Does it feel therapeutic to work through some toxic impulse by putting it into a character like that?
Yes and no. I’m not gonna lie, it sucks constantly [hearing], “Billy Magnussen plays douchebags so well.” It starts affecting you, because you’re like, I don’t think I’m that person? I kinda get scared of it more and more, because the perception people have of me is that I’m an aggressive guy.
Have you tried to look for roles that frame you in a different way?
I feel as though I’ve definitely portrayed those other roles! But it seems like Maniac and then this happened … I wouldn’t say Kato Kaelin [in The People v. O.J. Simpson] was toxic masculinity in his own right. But to answer your question, when I get excited about working on a project, it’s usually about the project as a whole. I hate people who make it all about them, that’s not my jam. I can’t choose what I get hired for, but I can choose what I can audition for. I wish I was in a different … No, I don’t wish, actually! I really am happy, to tell you the truth. There’s so many people out there who are so much better than me and not working.
How much did you think through Byron’s backstory, or whatever it was that made him want to fully retreat from society and build his own little fortress?
Again, what does that boil down to? Our society teaching men how to be. You’ve gotta put up those walls and you’ve gotta fight because you’re fighting against the world all the time. That’s how I was raised. I’m trying to avoid that more and more. I don’t want to say anything about his backstory, because there might be more coming out or there might not, but it’s all based in what society teaches us.
Has there been anything specific you feel like you’ve had to un-teach yourself recently?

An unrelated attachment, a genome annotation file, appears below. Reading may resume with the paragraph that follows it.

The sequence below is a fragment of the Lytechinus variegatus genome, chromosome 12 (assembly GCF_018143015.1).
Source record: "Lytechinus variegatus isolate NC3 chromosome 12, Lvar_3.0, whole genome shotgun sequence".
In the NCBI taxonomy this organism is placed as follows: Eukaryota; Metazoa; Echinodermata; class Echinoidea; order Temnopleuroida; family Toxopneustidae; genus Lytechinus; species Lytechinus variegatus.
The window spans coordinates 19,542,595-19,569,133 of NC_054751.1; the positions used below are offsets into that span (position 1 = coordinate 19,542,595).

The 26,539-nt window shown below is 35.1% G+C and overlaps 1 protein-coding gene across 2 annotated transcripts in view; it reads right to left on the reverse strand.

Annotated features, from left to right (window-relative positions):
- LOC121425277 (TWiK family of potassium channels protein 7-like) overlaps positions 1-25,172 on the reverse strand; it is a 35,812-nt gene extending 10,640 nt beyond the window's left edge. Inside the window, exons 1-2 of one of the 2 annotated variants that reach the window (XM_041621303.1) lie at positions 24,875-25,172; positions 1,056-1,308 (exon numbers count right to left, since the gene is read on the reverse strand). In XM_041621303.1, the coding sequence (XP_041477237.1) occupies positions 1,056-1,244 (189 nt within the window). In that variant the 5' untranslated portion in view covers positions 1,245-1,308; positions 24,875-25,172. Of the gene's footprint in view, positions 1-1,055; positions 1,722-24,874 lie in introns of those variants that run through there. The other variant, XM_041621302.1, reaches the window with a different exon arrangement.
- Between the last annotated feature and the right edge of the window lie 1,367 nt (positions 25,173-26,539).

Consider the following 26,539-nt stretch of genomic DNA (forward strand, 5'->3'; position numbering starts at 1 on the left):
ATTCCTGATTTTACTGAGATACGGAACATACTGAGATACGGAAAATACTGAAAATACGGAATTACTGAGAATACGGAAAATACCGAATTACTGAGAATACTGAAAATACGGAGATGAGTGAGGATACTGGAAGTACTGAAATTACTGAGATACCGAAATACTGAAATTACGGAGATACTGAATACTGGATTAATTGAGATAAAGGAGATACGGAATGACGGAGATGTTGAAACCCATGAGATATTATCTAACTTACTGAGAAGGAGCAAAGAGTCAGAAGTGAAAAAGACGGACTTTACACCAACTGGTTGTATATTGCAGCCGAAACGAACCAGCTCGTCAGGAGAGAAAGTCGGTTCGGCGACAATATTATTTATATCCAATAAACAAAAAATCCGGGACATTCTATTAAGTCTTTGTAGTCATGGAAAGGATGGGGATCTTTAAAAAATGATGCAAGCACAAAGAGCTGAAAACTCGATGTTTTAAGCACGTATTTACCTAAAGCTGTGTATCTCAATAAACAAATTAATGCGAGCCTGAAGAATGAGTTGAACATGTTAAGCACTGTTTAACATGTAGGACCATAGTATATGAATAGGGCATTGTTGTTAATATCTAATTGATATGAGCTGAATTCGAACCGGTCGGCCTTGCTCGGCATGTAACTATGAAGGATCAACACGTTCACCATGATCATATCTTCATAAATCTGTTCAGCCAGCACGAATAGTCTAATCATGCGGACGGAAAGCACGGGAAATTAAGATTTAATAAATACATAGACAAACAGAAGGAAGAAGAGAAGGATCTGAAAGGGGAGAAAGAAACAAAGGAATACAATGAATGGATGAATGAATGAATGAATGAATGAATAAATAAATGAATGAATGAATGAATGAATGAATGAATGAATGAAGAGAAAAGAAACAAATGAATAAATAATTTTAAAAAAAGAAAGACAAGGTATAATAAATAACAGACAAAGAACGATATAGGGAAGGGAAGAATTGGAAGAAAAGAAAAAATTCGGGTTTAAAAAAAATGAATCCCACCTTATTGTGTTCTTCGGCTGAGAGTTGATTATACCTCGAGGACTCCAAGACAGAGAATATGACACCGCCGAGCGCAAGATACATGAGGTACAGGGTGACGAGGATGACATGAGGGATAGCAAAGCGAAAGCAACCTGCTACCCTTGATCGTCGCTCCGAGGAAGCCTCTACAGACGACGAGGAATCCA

I think the biggest lesson is to just take a second and listen. Empathy and chivalry is not dead, and it doesn’t need to be. Don’t throw in your opinion until it’s asked for. I think as men we’re taught to act on something and move forward really fast. It’s the pause that I’m working on.
Well, it’s the middle of a pandemic with so much stopped. You were even in the James Bond film No Time to Die, which has been delayed through all this. Has that forced you to confront what it means to pause, in a career sense?
I’ve definitely had to pause. More than anything, that’s kind of why I came to Georgia, just to pause and take a break. When I was 28 I was like, “Once my career starts …” Then I just had a moment and I looked back and was like, wait, I’m in my career. That was just before Vanya.
Did you move to Georgia recently?
In the past four months. I’d finished Made for Love, some personal things in my life happened, and I was just like, I need rest. You’ve got to see my garden! I’ve got tomatoes, cucumber, basil, rosemary, broccolini, peppers out the wazoo! I’m basically growing everything I need to make a Greek salad.
In terms of other projects you have coming out, you played a young Paulie Walnuts in the Sopranos prequel movie The Many Saints of Newark. Did you get to talk to Tony Sirico, who played him on the show, about the character?
I did get to sit down and talk to him for a day. He’s a wonderful gentleman. I think the goal with the project was finding the spirit of the character more than anything. It was a wonderful project to be in. It’s a New York gangster staple!
On Made for Love, Byron wears all these very intense tech-guy outfits. Lots of turtlenecks and giant glasses and all-black everything. Did you have much input on that?
Gosh, some of those outfits were banging! Our costume designer Jennifer Eve was wonderful, and she created all the outfits. Everything’s sleek and smooth and proper and together. The glasses were my idea because I think of it as a protective layer. You can always hide behind it. I want to know what that separation is that keeps him isolated from people. I knew a guy once that had glasses like that and I was like, I don’t like you! So I was like, I’m gonna use that. Again, toxic masculinity. It’s a weird peacock flex mixed with a defense mechanism.